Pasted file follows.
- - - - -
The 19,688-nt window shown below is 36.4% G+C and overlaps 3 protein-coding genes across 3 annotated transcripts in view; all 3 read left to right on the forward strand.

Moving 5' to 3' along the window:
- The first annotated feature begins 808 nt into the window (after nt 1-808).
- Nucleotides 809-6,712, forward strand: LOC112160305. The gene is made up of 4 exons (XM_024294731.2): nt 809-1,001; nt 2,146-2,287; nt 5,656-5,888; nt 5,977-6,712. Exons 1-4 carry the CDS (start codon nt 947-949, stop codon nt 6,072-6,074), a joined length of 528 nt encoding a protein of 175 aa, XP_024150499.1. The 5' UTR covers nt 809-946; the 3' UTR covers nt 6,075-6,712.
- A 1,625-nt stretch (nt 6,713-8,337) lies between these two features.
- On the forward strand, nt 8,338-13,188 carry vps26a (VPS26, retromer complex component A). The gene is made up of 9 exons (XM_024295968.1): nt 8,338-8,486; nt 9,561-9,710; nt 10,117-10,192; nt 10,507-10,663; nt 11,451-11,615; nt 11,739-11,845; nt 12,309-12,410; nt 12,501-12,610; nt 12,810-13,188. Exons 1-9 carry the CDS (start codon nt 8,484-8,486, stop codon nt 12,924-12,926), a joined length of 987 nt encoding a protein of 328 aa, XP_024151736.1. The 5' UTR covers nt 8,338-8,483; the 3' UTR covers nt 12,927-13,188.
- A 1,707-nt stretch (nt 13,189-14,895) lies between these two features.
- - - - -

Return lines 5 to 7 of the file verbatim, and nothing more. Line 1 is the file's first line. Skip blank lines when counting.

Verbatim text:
- A 1,625-nt stretch (nt 6,713-8,337) lies between these two features.
- On the forward strand, nt 8,338-13,188 carry vps26a (VPS26, retromer complex component A). The gene is made up of 9 exons (XM_024295968.1): nt 8,338-8,486; nt 9,561-9,710; nt 10,117-10,192; nt 10,507-10,663; nt 11,451-11,615; nt 11,739-11,845; nt 12,309-12,410; nt 12,501-12,610; nt 12,810-13,188. Exons 1-9 carry the CDS (start codon nt 8,484-8,486, stop codon nt 12,924-12,926), a joined length of 987 nt encoding a protein of 328 aa, XP_024151736.1. The 5' UTR covers nt 8,338-8,483; the 3' UTR covers nt 12,927-13,188.
- A 1,707-nt stretch (nt 13,189-14,895) lies between these two features.